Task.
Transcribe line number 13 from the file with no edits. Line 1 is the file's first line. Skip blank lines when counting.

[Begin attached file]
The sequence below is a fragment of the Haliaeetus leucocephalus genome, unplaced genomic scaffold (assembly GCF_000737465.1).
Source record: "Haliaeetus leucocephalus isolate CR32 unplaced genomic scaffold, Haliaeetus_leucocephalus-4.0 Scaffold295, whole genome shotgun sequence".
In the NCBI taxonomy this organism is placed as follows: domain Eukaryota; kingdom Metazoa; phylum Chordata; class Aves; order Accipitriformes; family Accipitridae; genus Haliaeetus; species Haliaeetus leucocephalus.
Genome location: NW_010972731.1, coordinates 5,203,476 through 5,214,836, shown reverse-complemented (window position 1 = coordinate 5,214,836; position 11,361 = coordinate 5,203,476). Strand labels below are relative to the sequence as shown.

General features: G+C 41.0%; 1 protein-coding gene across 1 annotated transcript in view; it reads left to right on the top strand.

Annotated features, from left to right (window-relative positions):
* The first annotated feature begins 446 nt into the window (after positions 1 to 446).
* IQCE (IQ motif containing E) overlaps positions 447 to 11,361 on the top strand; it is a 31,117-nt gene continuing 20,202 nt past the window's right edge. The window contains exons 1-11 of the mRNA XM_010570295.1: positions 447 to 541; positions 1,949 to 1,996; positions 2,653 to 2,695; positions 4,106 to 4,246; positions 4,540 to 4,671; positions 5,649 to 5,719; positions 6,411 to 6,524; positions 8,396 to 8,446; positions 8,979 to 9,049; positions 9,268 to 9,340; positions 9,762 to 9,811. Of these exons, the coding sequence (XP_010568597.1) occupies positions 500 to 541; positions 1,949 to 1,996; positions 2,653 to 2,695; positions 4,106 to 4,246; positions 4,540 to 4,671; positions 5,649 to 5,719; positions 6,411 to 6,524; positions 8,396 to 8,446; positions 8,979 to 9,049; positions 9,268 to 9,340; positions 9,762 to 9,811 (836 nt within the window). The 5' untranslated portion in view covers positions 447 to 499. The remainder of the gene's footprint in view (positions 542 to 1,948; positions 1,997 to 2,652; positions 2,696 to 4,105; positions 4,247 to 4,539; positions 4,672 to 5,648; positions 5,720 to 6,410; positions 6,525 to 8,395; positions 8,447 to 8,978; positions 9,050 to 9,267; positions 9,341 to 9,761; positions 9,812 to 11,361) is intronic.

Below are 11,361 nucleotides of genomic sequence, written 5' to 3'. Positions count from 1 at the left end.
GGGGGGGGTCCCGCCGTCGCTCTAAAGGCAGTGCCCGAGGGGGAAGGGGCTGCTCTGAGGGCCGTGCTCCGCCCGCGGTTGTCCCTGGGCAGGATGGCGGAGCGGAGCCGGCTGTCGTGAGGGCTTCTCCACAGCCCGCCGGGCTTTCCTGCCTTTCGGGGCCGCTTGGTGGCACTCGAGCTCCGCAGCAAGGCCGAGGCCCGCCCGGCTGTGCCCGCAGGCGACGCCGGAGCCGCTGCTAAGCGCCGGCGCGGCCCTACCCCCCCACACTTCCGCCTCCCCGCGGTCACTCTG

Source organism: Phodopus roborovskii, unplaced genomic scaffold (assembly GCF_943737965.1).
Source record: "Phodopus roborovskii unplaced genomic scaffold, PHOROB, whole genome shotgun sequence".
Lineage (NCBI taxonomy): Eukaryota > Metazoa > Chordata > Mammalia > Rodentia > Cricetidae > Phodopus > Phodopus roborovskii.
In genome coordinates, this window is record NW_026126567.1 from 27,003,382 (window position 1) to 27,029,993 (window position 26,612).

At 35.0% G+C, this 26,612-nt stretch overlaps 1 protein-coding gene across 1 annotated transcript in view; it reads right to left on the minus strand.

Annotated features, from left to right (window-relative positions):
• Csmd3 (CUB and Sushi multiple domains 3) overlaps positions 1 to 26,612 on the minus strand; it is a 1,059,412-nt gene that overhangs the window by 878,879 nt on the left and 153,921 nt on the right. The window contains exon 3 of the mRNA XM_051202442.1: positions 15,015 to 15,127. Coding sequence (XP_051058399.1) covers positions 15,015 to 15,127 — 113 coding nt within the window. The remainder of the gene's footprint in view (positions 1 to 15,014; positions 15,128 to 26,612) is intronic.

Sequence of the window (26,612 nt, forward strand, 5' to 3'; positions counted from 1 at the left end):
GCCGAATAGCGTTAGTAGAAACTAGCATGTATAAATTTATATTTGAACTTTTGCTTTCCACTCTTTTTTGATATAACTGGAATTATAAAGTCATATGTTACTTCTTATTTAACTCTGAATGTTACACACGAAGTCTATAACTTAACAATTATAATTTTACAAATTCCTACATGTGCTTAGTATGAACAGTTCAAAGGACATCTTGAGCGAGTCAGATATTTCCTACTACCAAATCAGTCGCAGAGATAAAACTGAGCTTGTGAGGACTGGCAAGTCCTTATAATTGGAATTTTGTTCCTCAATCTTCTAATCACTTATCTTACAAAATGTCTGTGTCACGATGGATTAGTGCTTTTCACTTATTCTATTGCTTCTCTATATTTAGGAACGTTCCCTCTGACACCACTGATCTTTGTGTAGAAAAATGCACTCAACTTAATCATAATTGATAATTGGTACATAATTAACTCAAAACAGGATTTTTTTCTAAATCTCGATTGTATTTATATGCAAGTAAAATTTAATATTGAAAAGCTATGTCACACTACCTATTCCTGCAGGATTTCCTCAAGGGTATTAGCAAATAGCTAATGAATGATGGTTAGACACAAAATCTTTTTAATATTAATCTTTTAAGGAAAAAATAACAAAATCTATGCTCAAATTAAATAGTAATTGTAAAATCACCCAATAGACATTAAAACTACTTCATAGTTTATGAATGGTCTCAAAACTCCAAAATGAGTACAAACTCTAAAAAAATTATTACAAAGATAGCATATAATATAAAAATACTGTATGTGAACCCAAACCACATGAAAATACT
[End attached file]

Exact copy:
Lineage (NCBI taxonomy): Eukaryota > Metazoa > Chordata > Mammalia > Rodentia > Cricetidae > Phodopus > Phodopus roborovskii.